city-loan transaction. It was a serious matter if he could 
not open his doors in the morning; and he couldn't. He 
was never left alone by a half-dozen of his helpful friends 
from then on until morning; but he had to suspend just 
the same. And when he did that he knew he was prac- 
tically defeated in this first brilliant race for wealth and 
Once, and once only, when he was really and finally 
quite alone in his private bedroom at four in the morning 
—he and his wife had always occupied separate rooms in 
the new house—he stared at himself in the mirror. His 
face was pale and tired, he thought, but strong and effec- 
tive. " Pshaw!" he said to himself, " I'm not whipped. 
I'll get out of this. Certainly I will. I'll find some way." 
And he began to undress, cogitating heavily, wearily. 
Finally he sank upon his bed, and in a little while, strange 
as it may seem, with all the tangle of trouble around 
him, slept. He could do that — sleep and gurgle most 
peacefully, the while his old father paced the floor in his 
room, refusing to be comforted. All was dark before the 
older man—the future hopeless. He turned wearily to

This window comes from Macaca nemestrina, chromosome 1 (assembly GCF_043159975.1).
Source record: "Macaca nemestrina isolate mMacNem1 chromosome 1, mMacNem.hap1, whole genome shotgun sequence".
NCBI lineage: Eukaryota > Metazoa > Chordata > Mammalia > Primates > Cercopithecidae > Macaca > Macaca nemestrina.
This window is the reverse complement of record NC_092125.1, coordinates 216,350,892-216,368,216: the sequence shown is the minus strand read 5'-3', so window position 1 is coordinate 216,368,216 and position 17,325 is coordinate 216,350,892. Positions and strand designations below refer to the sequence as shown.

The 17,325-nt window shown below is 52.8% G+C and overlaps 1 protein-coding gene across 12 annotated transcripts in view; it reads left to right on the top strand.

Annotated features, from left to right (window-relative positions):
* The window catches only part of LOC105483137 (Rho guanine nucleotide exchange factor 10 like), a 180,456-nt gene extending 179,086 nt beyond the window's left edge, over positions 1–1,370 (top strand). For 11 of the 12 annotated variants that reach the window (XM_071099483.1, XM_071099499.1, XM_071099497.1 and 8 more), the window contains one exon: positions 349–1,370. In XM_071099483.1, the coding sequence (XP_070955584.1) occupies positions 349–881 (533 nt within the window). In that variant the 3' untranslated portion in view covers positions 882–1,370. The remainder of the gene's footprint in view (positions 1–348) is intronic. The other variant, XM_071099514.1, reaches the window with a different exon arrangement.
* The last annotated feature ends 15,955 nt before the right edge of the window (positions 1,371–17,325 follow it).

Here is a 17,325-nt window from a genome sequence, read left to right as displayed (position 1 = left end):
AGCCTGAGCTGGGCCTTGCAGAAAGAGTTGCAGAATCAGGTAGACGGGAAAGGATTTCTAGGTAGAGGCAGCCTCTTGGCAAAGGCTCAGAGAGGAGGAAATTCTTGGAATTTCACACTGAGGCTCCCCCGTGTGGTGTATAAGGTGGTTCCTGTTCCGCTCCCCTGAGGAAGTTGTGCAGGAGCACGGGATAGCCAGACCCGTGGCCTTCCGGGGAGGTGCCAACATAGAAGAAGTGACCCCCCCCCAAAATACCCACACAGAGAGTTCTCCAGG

and fro in his short space and sighed. Frank only turned 
once in his slumber, and he did not dream. He was in- 
tensely weary. 
Mrs. Frank Cowperwood in her room turned and 
tossed in the face of a new calamity. It had suddenly 
appeared from news from her father and Frank and Anna 
and her mother-in-law that Frank was about to fail, or 
would, or had—it was almost impossible to say just how 
it was. Frank was too busy to explain. The Chicago fire 
was to blame. There was no mention as yet of the city 
treasurership. Frank was caught in a trap, and was 
fighting for his life. 
In this crisis, for the moment, she forgot about the note 
as to his infidelity, or rather ignored it. She was as- 
tonished, frightened, dumfounded, confused. Her little, 
placid, beautiful world was going around in a dizzy ring.